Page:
By Robert G. Oake, Jr.
Robert G. Oake, Jr. specializes in design patent litigation. He is a registered patent attorney and is board certified as a civil trial advocate by the National Board of Trial Advocacy. Robert earned a master of laws degree in patent and intellectual property law (with highest honors) from The George Washington School of Law, a general master of laws with concentrations in international business and technology transfer law from the SMU School of Law, and a J.D. from South Texas College of Law, where he was school moot court champion his first year and state moot court champion his third year.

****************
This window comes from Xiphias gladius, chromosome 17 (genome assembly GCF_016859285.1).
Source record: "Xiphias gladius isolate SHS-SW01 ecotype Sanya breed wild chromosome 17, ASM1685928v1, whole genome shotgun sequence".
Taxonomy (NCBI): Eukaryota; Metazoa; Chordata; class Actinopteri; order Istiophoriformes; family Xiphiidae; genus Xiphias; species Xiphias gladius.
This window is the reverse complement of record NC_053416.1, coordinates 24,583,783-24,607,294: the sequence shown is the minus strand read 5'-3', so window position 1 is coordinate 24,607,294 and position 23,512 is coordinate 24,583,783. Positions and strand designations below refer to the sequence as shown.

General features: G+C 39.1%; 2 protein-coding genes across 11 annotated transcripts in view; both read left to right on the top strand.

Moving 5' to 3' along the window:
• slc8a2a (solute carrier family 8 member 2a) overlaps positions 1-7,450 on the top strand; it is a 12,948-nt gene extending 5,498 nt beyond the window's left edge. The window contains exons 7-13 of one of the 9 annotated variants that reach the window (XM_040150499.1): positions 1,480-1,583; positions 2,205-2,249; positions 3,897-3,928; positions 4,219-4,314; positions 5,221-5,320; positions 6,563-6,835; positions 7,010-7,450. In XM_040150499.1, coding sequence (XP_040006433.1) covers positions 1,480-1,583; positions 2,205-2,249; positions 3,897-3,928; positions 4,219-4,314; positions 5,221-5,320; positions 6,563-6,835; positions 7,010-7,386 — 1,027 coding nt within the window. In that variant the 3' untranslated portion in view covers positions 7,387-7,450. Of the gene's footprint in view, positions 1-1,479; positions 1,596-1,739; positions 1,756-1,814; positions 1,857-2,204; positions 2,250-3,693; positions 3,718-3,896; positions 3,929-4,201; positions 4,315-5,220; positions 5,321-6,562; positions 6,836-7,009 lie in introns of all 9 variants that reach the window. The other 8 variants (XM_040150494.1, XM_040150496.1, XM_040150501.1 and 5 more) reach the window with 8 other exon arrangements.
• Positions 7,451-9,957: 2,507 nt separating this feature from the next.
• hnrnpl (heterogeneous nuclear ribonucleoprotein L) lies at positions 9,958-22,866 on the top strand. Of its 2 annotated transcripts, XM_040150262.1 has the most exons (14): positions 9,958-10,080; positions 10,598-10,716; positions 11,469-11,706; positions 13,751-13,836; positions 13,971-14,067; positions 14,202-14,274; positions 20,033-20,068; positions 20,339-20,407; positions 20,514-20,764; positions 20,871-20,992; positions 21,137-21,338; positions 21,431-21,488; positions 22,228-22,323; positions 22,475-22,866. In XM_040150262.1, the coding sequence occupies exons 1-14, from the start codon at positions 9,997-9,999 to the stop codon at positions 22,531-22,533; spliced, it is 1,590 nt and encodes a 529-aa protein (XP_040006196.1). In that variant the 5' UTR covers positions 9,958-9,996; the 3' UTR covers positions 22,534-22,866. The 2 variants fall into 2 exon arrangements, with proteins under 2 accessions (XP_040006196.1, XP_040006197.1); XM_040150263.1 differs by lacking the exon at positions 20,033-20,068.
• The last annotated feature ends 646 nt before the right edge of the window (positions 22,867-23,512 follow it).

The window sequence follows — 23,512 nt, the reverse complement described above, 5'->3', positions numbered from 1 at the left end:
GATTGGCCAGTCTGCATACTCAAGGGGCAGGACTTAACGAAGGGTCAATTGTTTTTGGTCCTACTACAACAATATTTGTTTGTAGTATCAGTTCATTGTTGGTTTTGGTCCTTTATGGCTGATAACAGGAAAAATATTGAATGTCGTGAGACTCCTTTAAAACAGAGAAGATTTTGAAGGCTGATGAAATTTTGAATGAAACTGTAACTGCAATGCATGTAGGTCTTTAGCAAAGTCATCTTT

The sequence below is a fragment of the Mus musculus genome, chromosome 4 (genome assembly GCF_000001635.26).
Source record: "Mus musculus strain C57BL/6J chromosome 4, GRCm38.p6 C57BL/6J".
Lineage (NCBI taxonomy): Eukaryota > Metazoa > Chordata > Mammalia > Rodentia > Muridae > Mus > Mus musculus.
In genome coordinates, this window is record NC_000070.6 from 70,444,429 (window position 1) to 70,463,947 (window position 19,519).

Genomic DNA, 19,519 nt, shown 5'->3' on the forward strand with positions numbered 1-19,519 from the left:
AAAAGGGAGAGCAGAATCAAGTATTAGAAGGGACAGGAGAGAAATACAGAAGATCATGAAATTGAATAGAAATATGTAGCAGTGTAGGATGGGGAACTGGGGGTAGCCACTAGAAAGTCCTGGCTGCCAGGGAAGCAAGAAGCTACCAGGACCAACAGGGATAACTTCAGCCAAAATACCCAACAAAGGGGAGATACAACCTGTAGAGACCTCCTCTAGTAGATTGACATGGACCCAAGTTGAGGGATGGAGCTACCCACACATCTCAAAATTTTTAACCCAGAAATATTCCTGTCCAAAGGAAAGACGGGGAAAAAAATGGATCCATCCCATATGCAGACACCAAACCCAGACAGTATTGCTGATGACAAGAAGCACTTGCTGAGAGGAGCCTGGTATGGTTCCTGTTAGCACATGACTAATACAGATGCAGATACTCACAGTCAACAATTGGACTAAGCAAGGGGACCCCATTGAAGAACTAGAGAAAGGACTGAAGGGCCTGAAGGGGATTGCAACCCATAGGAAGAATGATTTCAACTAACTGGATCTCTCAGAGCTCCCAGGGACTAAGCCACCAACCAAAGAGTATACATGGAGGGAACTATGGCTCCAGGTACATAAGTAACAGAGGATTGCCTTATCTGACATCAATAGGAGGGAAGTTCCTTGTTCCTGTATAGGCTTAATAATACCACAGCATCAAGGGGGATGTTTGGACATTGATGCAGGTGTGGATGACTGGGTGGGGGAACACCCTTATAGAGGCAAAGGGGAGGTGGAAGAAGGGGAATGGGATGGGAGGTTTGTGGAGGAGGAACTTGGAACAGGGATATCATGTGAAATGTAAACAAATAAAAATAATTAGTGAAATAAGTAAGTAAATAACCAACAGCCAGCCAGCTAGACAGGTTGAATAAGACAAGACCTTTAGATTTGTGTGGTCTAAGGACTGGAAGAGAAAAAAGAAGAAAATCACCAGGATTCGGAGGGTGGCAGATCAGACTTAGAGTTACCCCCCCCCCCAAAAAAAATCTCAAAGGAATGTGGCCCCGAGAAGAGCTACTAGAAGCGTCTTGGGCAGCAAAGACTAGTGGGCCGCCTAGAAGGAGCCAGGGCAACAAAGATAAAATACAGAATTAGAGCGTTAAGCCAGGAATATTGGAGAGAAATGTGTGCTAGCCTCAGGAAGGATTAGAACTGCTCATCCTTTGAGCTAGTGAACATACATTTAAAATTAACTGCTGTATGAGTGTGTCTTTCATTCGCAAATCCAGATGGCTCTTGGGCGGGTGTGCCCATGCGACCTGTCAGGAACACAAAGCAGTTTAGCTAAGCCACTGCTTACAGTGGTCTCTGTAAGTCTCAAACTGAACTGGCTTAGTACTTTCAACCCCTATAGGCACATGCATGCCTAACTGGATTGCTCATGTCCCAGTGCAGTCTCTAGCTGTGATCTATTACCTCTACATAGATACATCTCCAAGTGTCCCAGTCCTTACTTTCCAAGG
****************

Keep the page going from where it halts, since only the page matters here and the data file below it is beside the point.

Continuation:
Robert served as lead trial and appellate counsel for Egyptian Goddess, Inc. in Egyptian Goddess v. Swisa (en banc). Robert maintains legal websites at www.oake.com and www.designpatentschool.com. He may be contacted at firstname.lastname@example.org.
Surveys are seldom attempted and rarely admitted in design patent infringement cases.1 Prior to Egyptian Goddess,2 there may have been good reason for that. But in a post-Egyptian Goddess world, the value of surveys should be reconsidered. To understand why, let's first explore why surveys are common in ...